Chijimi: Korean Vegetable Pancakes
Wait, what on earth is Chijimi doing in a Japanese food blog!? Everybody knows chijimi are Korean pancakes! True enough, though it turns out, they don’t even call them “chijimi” in (most of) Korea. At least the name is ours.
I would argue that, while Chijimi is admittedly not from Japan, it is Japanese by now. It’s so popular, so common, so often made, it’s impossible for me to think of it as “foreign” – in the same way that nobody having a taco in California feels he’s eating “foreign” food.
Don’t let the word “pancake” throw you, by the way: Chijimi is a savory dish you can eat for lunch or dinner, not at all breakfast or desert food. Chijimi are glossed as “pancakes” simply because they are flat, more or less round and made with batter, even though you only really use the batter to hold the vegetables together.
You may want to print out the characters for when you go shopping, as this vegetable can be confusing to locate in the west. It’s sold under a wide variety of names, including “Chinese leek”, “garlic chives” and “Chinese chives”. Nira is basically a type of grass. It looks like chives, but it has a very distinctive, deep, slightly spicy flavor that makes chijimi taste like chijimi.
In Montreal, you can always find the Nira in Épicerie Coréene et Japonaise on Ste. Catherine. Elsewhere, look for for places where Koreans shop – or go poke around Chinatown. And note that, while chijimi isn’t hard to make, it does take a little planning because you need to make the batter a few hours ahead of time.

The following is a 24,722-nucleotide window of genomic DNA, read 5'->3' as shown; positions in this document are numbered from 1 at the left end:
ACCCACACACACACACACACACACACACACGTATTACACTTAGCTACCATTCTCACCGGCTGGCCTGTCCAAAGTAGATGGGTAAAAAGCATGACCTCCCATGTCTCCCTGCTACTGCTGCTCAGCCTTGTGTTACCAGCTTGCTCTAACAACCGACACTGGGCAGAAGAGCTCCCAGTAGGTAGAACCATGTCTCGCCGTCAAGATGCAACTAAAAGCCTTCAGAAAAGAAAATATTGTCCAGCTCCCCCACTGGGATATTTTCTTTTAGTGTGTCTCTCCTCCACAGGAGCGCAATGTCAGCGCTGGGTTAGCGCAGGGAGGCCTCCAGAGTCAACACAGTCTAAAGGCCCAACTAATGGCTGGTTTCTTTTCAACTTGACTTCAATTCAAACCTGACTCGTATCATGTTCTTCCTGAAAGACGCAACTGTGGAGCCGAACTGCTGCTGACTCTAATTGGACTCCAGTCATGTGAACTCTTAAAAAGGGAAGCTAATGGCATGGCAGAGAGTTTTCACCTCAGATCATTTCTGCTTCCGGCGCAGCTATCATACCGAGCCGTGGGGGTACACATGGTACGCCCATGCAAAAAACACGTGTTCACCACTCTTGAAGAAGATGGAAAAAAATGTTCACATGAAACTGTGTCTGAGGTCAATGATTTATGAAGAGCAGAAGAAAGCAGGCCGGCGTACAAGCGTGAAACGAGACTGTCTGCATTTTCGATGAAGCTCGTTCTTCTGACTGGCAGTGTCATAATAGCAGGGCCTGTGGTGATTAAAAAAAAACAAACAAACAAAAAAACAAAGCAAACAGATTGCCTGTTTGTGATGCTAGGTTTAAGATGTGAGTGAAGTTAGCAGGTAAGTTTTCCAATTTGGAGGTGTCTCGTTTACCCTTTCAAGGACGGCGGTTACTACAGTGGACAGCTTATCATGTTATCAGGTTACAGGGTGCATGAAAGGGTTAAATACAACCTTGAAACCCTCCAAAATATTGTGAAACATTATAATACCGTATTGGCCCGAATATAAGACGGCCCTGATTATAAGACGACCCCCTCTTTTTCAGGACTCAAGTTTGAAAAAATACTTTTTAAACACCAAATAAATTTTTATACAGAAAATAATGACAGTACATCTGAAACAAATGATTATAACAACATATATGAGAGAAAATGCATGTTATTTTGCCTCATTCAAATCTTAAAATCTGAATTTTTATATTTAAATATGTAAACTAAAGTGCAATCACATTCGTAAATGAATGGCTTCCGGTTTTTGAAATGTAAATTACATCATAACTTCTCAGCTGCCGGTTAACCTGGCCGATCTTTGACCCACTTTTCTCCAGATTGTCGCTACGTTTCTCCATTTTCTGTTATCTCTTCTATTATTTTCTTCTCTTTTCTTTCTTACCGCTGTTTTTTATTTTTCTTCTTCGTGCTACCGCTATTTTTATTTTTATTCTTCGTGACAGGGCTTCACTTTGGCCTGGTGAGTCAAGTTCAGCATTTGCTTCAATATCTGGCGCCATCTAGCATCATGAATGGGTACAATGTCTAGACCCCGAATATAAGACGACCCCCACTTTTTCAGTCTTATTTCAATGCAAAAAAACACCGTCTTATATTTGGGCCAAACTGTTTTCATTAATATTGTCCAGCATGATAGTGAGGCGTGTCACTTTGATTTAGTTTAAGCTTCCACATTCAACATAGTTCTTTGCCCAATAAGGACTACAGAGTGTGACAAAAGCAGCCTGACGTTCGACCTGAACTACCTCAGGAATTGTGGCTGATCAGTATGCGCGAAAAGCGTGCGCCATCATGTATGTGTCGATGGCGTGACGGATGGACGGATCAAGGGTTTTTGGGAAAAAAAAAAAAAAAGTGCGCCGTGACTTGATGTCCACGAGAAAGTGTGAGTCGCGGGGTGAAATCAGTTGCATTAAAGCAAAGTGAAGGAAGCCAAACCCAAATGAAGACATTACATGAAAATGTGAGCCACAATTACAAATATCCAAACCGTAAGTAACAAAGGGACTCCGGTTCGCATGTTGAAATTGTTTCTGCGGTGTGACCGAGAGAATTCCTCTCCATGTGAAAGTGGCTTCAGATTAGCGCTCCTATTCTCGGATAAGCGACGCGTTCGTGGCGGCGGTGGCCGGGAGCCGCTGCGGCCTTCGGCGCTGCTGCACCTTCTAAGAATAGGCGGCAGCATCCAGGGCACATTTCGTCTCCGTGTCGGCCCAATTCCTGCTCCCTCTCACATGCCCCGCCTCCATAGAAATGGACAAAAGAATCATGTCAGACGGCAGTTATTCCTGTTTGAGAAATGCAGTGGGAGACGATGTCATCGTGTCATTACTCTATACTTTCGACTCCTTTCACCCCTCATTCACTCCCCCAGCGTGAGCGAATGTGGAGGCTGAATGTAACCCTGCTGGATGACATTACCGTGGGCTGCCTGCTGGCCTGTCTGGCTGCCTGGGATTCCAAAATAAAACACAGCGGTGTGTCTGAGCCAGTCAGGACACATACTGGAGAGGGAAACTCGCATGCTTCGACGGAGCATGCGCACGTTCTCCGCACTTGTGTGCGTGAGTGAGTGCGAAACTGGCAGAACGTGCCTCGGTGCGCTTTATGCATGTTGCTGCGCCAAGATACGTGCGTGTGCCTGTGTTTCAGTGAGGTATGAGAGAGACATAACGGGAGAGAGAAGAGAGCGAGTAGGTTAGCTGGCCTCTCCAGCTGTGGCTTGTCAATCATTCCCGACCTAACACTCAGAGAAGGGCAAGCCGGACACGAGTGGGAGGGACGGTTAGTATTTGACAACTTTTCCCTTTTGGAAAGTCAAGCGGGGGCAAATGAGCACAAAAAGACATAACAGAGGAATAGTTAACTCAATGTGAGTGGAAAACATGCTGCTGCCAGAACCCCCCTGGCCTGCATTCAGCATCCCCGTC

Ingredients (For two)
For the batter
- Wheat Flour – 200 g.
- Salt – 1/2 a tea-spoon
- Eggs – two
- Water – 250 cc
- Sesame oil – two table spoons
For the pancakes
- Nira – one big bunch. Choose the kind without flowers.
- Half an onion
- Half a carrot
- A little bit of squid or a few shrimp
- Roasted sesame seeds – one table spoon
For the sauce
- Soy sauce – 3.5 tablespoons
- Vinegar – 1.5 tablespoons
- Sugar – 1 tablespoon
- Sesame oil – 0.5 tablespoon
- Dried hot chillies – to taste
- One lime
- A spring onion, cut thin
- Mix together all the ingredients for the batter, cover with saran wrap and let them sit in the fridge for 3 to 12 hours.
- Make the sauce. Mix together all the ingredients, squeezing in the lime into the sauce and then dunking the lime rinds in as well
- Cut carrots and onions into very thin strips
- Chop the shrimp or squid into small pieces
- Cut Chinese leek into 10 cm. long sections
- Mix the vegetables, the seafood, and the sesame seed into the batter
- Coat a large frying pan with vegetable oil and heat on a medium flame
- Once the frying pan is reasonably hot, pour a thin layer of the batter-covered vegetables onto the pan
- Spread them evenly over the surface, pat it down, and cover
- Cook covered for four minute
- Uncover, say a short prayer, and flip it like you would a regular pancake
- Cover and cook the other side for another four minutes
- Put the finished chijimi in a dish and throw it in the oven on “hold warm” while you make the next chijimi
click to enlarge
Before serving, cut the chijimi into chop-stick friendly squares: 5 cm. by 5 cm.
On the table, set up a little sauce plate for each diner. The way it works is that each person puts a piece of chijimi on his plate, pours a bit of sauce over it, and eats. Delicious!
Chijimi works great as party food. For today’s dinner we had chijimi just by itself.